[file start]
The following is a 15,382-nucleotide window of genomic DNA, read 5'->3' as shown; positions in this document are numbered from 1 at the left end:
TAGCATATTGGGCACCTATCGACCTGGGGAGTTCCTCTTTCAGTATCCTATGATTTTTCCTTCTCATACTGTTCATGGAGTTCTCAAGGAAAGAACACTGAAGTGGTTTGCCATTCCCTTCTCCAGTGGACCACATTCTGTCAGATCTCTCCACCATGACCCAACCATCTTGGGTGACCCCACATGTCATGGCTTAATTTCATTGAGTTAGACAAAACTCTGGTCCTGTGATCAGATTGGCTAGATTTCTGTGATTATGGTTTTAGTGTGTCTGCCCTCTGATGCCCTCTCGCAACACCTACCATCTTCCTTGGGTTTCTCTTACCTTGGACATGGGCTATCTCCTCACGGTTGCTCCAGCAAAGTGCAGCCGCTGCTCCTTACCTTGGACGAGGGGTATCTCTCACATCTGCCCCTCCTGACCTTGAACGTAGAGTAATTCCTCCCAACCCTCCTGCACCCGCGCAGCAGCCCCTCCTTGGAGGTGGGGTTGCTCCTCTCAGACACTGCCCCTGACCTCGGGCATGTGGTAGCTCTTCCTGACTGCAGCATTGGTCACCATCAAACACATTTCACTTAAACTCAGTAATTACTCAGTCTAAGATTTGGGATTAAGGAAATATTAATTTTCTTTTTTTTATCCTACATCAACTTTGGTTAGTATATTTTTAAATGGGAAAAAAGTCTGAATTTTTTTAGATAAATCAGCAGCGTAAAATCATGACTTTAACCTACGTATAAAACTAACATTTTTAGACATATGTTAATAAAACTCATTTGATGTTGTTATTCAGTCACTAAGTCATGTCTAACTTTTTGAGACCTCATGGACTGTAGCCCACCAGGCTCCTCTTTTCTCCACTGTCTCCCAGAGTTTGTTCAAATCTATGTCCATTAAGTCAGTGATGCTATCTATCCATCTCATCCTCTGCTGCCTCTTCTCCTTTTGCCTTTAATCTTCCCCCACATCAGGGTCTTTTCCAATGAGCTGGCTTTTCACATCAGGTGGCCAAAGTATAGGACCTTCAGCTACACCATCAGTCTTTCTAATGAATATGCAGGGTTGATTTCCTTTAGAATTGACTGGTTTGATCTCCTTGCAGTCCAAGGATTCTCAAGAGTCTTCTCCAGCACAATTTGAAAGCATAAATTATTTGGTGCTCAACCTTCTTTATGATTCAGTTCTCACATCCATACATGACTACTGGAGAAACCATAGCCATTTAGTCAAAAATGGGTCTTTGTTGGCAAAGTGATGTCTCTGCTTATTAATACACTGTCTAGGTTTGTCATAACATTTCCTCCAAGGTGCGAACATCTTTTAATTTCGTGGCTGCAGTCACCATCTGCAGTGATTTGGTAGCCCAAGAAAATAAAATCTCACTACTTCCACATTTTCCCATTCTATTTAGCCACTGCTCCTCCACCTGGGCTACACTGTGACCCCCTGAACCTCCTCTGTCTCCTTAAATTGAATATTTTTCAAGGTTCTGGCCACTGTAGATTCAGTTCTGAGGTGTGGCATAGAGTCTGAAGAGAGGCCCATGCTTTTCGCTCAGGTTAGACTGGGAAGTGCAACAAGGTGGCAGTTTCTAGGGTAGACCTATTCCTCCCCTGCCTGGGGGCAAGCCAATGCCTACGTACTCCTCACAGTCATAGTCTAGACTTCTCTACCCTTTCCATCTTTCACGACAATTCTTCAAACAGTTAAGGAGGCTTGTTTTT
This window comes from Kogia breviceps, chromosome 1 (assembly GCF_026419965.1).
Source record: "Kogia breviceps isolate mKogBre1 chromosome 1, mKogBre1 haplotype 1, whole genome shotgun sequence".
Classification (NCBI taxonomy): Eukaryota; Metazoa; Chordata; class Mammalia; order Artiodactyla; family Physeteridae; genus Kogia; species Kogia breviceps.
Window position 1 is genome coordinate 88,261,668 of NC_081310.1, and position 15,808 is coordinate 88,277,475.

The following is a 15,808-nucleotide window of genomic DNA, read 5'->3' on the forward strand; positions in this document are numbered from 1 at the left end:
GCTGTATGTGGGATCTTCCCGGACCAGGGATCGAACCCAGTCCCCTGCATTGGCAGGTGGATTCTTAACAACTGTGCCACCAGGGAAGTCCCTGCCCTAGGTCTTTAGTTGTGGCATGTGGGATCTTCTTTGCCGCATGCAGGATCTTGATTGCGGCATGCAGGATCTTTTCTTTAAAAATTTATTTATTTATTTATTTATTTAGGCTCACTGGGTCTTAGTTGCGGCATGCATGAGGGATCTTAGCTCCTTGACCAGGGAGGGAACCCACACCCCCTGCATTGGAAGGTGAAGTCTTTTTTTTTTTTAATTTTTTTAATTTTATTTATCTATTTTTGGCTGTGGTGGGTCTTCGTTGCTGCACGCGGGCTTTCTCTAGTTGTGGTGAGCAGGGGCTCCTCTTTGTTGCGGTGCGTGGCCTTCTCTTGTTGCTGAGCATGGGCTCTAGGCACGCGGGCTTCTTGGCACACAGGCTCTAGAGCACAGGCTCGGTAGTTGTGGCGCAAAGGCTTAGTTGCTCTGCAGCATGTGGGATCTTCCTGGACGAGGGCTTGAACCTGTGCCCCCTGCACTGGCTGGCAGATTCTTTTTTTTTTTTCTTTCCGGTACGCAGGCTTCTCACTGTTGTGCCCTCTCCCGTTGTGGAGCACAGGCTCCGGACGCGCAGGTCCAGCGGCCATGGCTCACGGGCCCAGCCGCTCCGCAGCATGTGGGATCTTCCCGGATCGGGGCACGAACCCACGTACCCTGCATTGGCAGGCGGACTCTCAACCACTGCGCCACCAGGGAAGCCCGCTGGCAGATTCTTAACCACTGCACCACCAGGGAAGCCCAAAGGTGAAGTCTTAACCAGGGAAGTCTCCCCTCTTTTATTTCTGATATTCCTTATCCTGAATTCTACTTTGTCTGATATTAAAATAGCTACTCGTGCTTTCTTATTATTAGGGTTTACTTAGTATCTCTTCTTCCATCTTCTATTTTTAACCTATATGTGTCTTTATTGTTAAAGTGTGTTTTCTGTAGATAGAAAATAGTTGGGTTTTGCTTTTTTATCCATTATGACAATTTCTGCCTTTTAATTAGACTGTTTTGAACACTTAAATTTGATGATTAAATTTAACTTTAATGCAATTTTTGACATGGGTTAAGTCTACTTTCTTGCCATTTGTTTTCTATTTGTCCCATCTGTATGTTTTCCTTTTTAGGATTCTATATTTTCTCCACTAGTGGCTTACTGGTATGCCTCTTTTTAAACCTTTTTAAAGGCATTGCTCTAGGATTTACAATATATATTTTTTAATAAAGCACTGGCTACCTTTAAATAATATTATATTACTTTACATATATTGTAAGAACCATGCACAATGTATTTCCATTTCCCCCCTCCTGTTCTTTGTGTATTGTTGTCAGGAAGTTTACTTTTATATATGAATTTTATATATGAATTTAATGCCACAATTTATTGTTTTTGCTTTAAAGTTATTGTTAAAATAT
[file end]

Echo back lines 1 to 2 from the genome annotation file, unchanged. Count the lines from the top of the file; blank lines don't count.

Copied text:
The following is a 15,382-nucleotide window of genomic DNA, read 5'->3' as shown; positions in this document are numbered from 1 at the left end:
TAGCATATTGGGCACCTATCGACCTGGGGAGTTCCTCTTTCAGTATCCTATGATTTTTCCTTCTCATACTGTTCATGGAGTTCTCAAGGAAAGAACACTGAAGTGGTTTGCCATTCCCTTCTCCAGTGGACCACATTCTGTCAGATCTCTCCACCATGACCCAACCATCTTGGGTGACCCCACATGTCATGGCTTAATTTCATTGAGTTAGACAAAACTCTGGTCCTGTGATCAGATTGGCTAGATTTCTGTGATTATGGTTTTAGTGTGTCTGCCCTCTGATGCCCTCTCGCAACACCTACCATCTTCCTTGGGTTTCTCTTACCTTGGACATGGGCTATCTCCTCACGGTTGCTCCAGCAAAGTGCAGCCGCTGCTCCTTACCTTGGACGAGGGGTATCTCTCACATCTGCCCCTCCTGACCTTGAACGTAGAGTAATTCCTCCCAACCCTCCTGCACCCGCGCAGCAGCCCCTCCTTGGAGGTGGGGTTGCTCCTCTCAGACACTGCCCCTGACCTCGGGCATGTGGTAGCTCTTCCTGACTGCAGCATTGGTCACCATCAAACACATTTCACTTAAACTCAGTAATTACTCAGTCTAAGATTTGGGATTAAGGAAATATTAATTTTCTTTTTTTTATCCTACATCAACTTTGGTTAGTATATTTTTAAATGGGAAAAAAGTCTGAATTTTTTTAGATAAATCAGCAGCGTAAAATCATGACTTTAACCTACGTATAAAACTAACATTTTTAGACATATGTTAATAAAACTCATTTGATGTTGTTATTCAGTCACTAAGTCATGTCTAACTTTTTGAGACCTCATGGACTGTAGCCCACCAGGCTCCTCTTTTCTCCACTGTCTCCCAGAGTTTGTTCAAATCTATGTCCATTAAGTCAGTGATGCTATCTATCCATCTCATCCTCTGCTGCCTCTTCTCCTTTTGCCTTTAATCTTCCCCCACATCAGGGTCTTTTCCAATGAGCTGGCTTTTCACATCAGGTGGCCAAAGTATAGGACCTTCAGCTACACCATCAGTCTTTCTAATGAATATGCAGGGTTGATTTCCTTTAGAATTGACTGGTTTGATCTCCTTGCAGTCCAAGGATTCTCAAGAGTCTTCTCCAGCACAATTTGAAAGCATAAATTATTTGGTGCTCAACCTTCTTTATGATTCAGTTCTCACATCCATACATGACTACTGGAGAAACCATAGCCATTTAGTCAAAAATGGGTCTTTGTTGGCAAAGTGATGTCTCTGCTTATTAATACACTGTCTAGGTTTGTCATAACATTTCCTCCAAGGTGCGAACATCTTTTAATTTCGTGGCTGCAGTCACCATCTGCAGTGATTTGGTAGCCCAAGAAAATAAAATCTCACTACTTCCACATTTTCCCATTCTATTTAGCCACTGCTCCTCCACCTGGGCTACACTGTGACCCCCTGAACCTCCTCTGTCTCCTTAAATTGAATATTTTTCAAGGTTCTGGCCACTGTAGATTCAGTTCTGAGGTGTGGCATAGAGTCTGAAGAGAGGCCCATGCTTTTCGCTCAGGTTAGACTGGGAAGTGCAACAAGGTGGCAGTTTCTAGGGTAGACCTATTCCTCCCCTGCCTGGGGGCAAGCCAATGCCTACGTACTCCTCACAGTCATAGTCTAGACTTCTCTACCCTTTCCATCTTTCACGACAATTCTTCAAACAGTTAAGGAGGCTTGTTTTT